The global economic crisis of 2008 led Amsterdam to look for new income streams. To attract more visitors, Amsterdam has been promoted as a city of fun and entertainment where anything is possible. Ten years later, 20 million people visit the city annually, and while it has recouped millions in tax revenues, a consequence is that daily, on average, there are ten tourists for each Amsterdam resident.
Today, worldwide, one in ten people have a job related to tourism, and it is the leading industry or an important part of many countries’ economic development. But only recently have we started to consider the negative impacts of tourism on local communities. Over the last four decades rising prosperity led to an increase in tourism, and in the last twenty years low cost flights and cheap accommodation drove an escalation in short-stay travel, so-called city breaks, with Barcelona, Venice, Dubrovnik, Amsterdam and similar cities experiencing huge influxes of tourists.
In 2002 the Cape Town Declaration defined responsible tourism as that which “minimises negative economic, environmental and social impacts” and “provides more enjoyable experiences for tourists through more meaningful connections with local people.”
Why is responsible tourism so important?
Air travel is a pollutant, short-term rentals are a factor in increasing the rental prices for citydwellers, and large numbers of visitors strain cities’ infrastructures and locals. As one Amsterdam resident remarked, “I’ve been woken up by people going down my street in tour groups with the guide shouting the history of my building, and had people watching my neighbours as if they were in a zoo.”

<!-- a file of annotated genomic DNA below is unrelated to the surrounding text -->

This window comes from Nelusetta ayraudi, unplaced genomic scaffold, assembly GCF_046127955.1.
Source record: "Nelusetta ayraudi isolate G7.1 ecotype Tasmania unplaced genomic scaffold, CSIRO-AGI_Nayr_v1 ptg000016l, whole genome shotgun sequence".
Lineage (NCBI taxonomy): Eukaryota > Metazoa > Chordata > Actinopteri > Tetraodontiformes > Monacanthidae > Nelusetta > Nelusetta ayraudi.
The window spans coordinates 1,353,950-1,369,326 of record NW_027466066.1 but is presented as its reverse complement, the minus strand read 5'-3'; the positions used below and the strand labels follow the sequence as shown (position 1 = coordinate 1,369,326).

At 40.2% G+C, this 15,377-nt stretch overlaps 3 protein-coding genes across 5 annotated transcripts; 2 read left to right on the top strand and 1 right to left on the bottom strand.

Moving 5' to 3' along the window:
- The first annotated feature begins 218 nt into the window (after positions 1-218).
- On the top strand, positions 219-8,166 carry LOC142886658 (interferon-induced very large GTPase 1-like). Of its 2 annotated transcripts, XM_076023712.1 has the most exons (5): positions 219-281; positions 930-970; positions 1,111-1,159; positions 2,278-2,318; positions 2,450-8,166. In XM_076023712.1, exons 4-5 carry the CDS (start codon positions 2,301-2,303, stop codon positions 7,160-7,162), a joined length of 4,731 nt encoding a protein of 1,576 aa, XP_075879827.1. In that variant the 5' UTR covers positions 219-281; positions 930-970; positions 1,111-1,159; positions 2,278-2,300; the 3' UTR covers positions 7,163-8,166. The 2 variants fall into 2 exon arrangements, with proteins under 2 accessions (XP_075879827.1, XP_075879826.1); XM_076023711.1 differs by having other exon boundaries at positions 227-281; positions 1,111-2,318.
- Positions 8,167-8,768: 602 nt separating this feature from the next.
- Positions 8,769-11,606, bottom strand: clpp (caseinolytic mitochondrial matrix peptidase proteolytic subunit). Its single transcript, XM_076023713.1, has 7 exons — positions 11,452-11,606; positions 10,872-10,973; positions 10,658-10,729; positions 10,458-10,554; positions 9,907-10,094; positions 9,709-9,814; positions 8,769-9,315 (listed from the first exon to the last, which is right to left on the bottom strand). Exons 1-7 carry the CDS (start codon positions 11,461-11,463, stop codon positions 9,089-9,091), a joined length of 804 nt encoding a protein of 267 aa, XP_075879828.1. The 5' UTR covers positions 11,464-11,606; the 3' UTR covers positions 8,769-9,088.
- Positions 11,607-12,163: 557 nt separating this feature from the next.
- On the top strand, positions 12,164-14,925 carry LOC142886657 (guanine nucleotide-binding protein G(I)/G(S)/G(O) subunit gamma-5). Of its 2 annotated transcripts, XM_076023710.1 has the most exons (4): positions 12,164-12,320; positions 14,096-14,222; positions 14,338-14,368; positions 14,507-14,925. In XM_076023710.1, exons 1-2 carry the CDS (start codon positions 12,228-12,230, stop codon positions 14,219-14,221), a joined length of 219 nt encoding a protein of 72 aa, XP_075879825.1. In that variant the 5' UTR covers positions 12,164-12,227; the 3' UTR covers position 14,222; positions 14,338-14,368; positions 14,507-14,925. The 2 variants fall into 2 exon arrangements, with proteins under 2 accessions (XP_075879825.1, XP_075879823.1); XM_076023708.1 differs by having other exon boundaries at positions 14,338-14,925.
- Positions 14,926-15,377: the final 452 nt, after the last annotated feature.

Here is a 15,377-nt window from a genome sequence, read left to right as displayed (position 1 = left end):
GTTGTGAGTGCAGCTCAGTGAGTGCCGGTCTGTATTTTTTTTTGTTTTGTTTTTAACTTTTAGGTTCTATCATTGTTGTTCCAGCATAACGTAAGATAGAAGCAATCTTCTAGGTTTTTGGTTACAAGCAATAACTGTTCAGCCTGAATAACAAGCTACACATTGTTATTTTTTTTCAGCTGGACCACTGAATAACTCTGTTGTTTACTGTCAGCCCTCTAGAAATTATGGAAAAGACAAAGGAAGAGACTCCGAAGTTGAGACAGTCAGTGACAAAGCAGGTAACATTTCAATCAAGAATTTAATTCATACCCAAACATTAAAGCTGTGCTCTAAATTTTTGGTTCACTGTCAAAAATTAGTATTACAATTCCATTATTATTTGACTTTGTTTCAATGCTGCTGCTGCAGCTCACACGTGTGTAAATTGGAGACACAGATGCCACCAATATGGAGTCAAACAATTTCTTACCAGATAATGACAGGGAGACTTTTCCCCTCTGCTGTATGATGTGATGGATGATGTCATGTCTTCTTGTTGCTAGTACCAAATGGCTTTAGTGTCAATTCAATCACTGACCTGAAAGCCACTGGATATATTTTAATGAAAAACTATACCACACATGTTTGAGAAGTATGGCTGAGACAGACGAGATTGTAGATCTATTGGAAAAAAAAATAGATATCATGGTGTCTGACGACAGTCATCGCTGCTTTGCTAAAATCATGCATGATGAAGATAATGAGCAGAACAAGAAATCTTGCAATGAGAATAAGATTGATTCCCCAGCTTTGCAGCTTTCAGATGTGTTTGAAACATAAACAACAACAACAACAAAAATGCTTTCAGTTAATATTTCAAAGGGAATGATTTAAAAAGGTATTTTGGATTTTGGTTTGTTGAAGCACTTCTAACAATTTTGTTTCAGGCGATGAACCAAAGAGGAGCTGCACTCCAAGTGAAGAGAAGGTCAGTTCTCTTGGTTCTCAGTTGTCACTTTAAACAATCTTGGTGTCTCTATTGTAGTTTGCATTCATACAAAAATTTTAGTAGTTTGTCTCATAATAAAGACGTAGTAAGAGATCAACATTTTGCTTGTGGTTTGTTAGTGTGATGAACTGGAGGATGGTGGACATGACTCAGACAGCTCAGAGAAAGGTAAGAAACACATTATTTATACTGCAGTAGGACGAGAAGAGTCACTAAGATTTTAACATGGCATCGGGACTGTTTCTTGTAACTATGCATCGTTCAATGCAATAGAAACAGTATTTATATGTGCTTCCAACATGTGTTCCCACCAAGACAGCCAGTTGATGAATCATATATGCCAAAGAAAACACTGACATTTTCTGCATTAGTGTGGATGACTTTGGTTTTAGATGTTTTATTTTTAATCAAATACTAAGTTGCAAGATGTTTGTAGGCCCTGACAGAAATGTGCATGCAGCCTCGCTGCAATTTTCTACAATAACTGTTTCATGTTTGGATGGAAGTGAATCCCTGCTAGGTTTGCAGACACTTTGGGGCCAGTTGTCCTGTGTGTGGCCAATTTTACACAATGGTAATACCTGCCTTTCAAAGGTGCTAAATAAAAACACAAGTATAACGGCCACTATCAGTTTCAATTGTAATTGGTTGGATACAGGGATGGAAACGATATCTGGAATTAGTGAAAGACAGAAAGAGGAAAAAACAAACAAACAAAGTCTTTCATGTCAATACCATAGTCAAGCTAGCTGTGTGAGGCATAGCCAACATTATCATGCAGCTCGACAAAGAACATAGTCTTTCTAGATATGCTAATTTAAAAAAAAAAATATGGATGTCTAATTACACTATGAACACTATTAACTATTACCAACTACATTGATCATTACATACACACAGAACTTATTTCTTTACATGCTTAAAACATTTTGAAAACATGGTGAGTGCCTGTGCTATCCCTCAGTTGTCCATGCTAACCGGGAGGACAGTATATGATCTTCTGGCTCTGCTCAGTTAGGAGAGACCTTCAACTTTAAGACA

In an interview with The Guardian, Sebastiaan Meijer, Amsterdam’s municipality’s spokesperson for economic affairs, said, “For a long time our marketing policy was simply aimed at making people come to Amsterdam. Now we want to spread a new message, ‘come to Amsterdam, but please behave’.” Responsible tourism is vital in balancing wanderlust with maintaining a respected and respectable environment for locals.
Challenges of over-tourism in Amsterdam
“Getting stuck behind a group of 30 tourists, taking selfies, isn’t fun when I’m heading to the office or picking up my kids from school,” said another Amsterdam local. Residents also complain that their local shops have been replaced by those catering solely to tourists, and that they often feel like visitors in their own neighbourhoods. Edwin Schölvinck, a volunteer with ‘I Live Here’, an initiative by residents of Amsterdam’s de Wallen neighbourhood–the Red Light District–believes the beauty of city life is vitality and bustle, but things can get out of hand. “While we are not against tourism,” he says, “we do have our lives.” ‘I Live Here’ was formed by locals in de Wallen, Amsterdam’s oldest neighbourhood, to help visitors appreciate that it isn’t a Disneyland for grown-ups, rather where 3,750 people live, bring up children and go to work. “I’m always asked, ‘People actually live here?’” says Schölvinck. “I love cities and I love the people in Amsterdam,” he adds. “But some Saturday nights can feel like King’s Day. It’s just too busy. Sometimes I leave town.” By Sunday evening he is back in his Wallen apartment watching the crowds on the narrow street outside. “I always miss the place, I always come back,” he smiles.